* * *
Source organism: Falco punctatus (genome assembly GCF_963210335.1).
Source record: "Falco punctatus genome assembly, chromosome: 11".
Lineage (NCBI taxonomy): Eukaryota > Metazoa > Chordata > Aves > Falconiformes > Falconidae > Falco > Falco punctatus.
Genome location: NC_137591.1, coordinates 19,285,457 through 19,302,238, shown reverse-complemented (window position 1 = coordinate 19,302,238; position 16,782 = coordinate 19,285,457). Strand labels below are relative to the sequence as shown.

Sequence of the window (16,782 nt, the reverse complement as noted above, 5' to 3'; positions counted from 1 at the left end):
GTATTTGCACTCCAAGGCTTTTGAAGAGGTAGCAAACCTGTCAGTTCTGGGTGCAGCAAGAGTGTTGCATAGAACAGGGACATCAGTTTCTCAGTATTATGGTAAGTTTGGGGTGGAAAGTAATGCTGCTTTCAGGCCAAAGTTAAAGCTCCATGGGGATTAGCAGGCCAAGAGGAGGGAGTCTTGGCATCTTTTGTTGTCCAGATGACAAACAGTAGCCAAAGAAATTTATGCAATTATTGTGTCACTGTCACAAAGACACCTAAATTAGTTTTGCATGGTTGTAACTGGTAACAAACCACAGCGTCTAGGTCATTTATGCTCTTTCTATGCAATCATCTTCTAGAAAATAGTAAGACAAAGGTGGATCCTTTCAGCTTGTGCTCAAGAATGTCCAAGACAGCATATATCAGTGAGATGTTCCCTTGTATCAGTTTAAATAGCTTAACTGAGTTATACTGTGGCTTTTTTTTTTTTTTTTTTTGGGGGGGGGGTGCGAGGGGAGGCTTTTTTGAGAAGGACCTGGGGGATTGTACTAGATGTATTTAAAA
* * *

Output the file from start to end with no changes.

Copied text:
Source organism: Falco punctatus (genome assembly GCF_963210335.1).
Source record: "Falco punctatus genome assembly, chromosome: 11".
Lineage (NCBI taxonomy): Eukaryota > Metazoa > Chordata > Aves > Falconiformes > Falconidae > Falco > Falco punctatus.
Genome location: NC_137591.1, coordinates 19,285,457 through 19,302,238, shown reverse-complemented (window position 1 = coordinate 19,302,238; position 16,782 = coordinate 19,285,457). Strand labels below are relative to the sequence as shown.

Sequence of the window (16,782 nt, the reverse complement as noted above, 5' to 3'; positions counted from 1 at the left end):
GTATTTGCACTCCAAGGCTTTTGAAGAGGTAGCAAACCTGTCAGTTCTGGGTGCAGCAAGAGTGTTGCATAGAACAGGGACATCAGTTTCTCAGTATTATGGTAAGTTTGGGGTGGAAAGTAATGCTGCTTTCAGGCCAAAGTTAAAGCTCCATGGGGATTAGCAGGCCAAGAGGAGGGAGTCTTGGCATCTTTTGTTGTCCAGATGACAAACAGTAGCCAAAGAAATTTATGCAATTATTGTGTCACTGTCACAAAGACACCTAAATTAGTTTTGCATGGTTGTAACTGGTAACAAACCACAGCGTCTAGGTCATTTATGCTCTTTCTATGCAATCATCTTCTAGAAAATAGTAAGACAAAGGTGGATCCTTTCAGCTTGTGCTCAAGAATGTCCAAGACAGCATATATCAGTGAGATGTTCCCTTGTATCAGTTTAAATAGCTTAACTGAGTTATACTGTGGCTTTTTTTTTTTTTTTTTTTGGGGGGGGGGTGCGAGGGGAGGCTTTTTTGAGAAGGACCTGGGGGATTGTACTAGATGTATTTAAAA